Homework: 1. Read and blog on “Global Terrorism” (pp. 99-125) from Global Issues (PDF on Canvas). Post your blog response to  your personal website by Wednesday, March 9.  2. Start looking also for primary research data sources (potential interviewees, research sites, survey groups or any other sources to gather first hand data) Also locate at least 2 images related to your research topic.

March 10, Thursday:  A brief 1 min. reporting on your progress. Small Group Discussion on “Global Terrorism.” We will discuss the components of research proposal (I will have handouts for you).  Research proposal Assignment Distribution Practice Generating Two Potential Research Questions for your Argument Essay.

Homework: Complete data collection (interview or field visit or site observation or location of scholarly or popular sources). Please write a 250-word research essay proposal. Submit proposal to Canvas by Sunday, March 13.

Week 8 March 15, Tuesday:

  1. Narrowing the focus exercise
  2. Discussion of Argument Essay Evaluation Criteria (PDF in Canvas)
  3. Prepare the first full draft of your argument essay. You must share your draft with a designated partner for peer review on Wednesday. 

March 17, Thursday: Peer Review

Week 9

Spring Recess (March 21-27)

Week 10

March 29, Tuesday:  Revise your essay draft responding to your peer’s feedback and submit the Final Draft of your Argument Essay through Canvas link by Wednesday, March  30.

March 31, Thursday:  No Class–Cesar Chavez Holiday  

Week 11

April 5, Tuesday: 

  1. Read and annotate Text-to-Remediation Assignment
  1.  Watch Immediacy, Hypermediacy and Remediation Class Presentation: 3.  Read and Annotate Paul V. Anderson’s chapter “Creating Reader-Centered Websites” (on Canvas) 4. Also Read and Blog on “Manifestation of Culture in Website Design” (article on Canvas) Post your blog response to your personal website by Wednesday, April 6. 5. Each one of you, look for resources on your topic/theme—scholarly articles, magazine/online articles, videos, audios, animations, images, interviews, cartoons etc. for your text-to-web remediation project.

April 7, Thursday: 

  1. Set up your remediated website either in WordPress, Wix, or Weebly. Create tabs, sub-tabs; learn to embed video, audio, and images. Post your brief bio and a professional picture (This website is separate from your digital portfolio set up at the beginning of the class).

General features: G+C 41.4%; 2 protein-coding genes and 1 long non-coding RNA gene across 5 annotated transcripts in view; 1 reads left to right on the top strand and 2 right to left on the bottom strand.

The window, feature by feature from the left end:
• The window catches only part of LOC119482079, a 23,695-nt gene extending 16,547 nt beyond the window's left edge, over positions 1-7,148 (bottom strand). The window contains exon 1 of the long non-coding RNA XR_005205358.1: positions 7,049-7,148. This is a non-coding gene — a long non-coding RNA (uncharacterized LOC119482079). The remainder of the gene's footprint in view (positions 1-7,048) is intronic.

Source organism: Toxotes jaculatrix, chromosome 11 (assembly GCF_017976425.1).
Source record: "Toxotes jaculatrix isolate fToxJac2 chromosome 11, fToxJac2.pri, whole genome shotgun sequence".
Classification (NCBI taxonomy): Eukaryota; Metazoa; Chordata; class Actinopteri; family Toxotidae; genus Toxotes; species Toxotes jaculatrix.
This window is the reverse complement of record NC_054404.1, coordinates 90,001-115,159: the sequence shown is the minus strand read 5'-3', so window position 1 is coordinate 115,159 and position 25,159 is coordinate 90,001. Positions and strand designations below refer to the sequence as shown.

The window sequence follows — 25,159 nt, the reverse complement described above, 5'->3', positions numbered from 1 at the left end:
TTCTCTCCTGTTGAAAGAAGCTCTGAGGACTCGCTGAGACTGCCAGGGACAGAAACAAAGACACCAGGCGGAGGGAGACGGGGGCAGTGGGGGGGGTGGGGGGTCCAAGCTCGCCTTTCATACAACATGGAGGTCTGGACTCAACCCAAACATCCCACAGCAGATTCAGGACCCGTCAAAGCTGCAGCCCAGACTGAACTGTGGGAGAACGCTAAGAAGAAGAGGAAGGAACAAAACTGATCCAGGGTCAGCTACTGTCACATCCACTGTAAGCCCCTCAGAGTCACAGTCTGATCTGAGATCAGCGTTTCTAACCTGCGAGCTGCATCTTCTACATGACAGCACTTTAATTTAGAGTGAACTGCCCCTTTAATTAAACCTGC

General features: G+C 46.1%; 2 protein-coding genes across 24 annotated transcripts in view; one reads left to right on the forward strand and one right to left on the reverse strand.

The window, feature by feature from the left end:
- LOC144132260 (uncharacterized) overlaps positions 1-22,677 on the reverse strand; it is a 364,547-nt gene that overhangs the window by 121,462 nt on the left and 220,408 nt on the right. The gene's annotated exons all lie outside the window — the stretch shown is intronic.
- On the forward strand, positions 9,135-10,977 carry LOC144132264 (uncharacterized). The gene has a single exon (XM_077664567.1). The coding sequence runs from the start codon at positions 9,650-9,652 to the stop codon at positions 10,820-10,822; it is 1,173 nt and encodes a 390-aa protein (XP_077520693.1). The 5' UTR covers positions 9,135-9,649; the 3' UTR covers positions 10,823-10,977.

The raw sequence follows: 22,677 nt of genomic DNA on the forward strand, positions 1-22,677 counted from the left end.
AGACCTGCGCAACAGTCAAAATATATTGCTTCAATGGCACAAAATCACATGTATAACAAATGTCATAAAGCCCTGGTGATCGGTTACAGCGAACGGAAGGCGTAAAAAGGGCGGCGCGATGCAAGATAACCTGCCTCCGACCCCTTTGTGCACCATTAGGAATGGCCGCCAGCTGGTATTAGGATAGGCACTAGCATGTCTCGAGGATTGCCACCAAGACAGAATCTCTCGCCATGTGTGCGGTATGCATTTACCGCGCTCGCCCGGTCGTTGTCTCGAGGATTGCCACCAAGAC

2. Generate the content for your website from the essay (what could you possibly borrow from the essay for the website–would the essay content, as it is, fit the wider audience? Do you need to make a change in the style or level of the essay writing for the bigger internet audience? Brainstorm and generate actual content for your remediated website.

  Week 12

April 12, Tuesday: Create a structure for your remediated website–what are the tabs? What goes into each of those tabs? What text, images, videos, animation, audios, interviews? What additional resources do you need? How can you get them? Put content and visuals into your remediated website.

April 14, Thursday: Read and post a Blog on “Testing Drafts for Usability and Persuasiveness”(Chapter PDF in Canvas) by Saturday, April 16. Week 13

April 19, Tuesday:  

No Class: Conduct a usability testing of your site with at least 5 people (physically or virtually). Please don’t forget to ask them to sign a consent form for clearance (Sample consent form is available under file in Canvas). Revise or further develop your website based on the feedback you receive during usability testing.

April 21, Thursday: Peer Review of remediated websites.   Week 14

  1. April 26, Tuesday:

Prepare 10 slides for presentation around the process and experience of remediating an essay into a  website. Questions to consider in your presentation include:

  1. What topic does your website cover? Why did you pick that topic?
  2. How is your website organized? What are the tabs and sub-tabs and how are they related?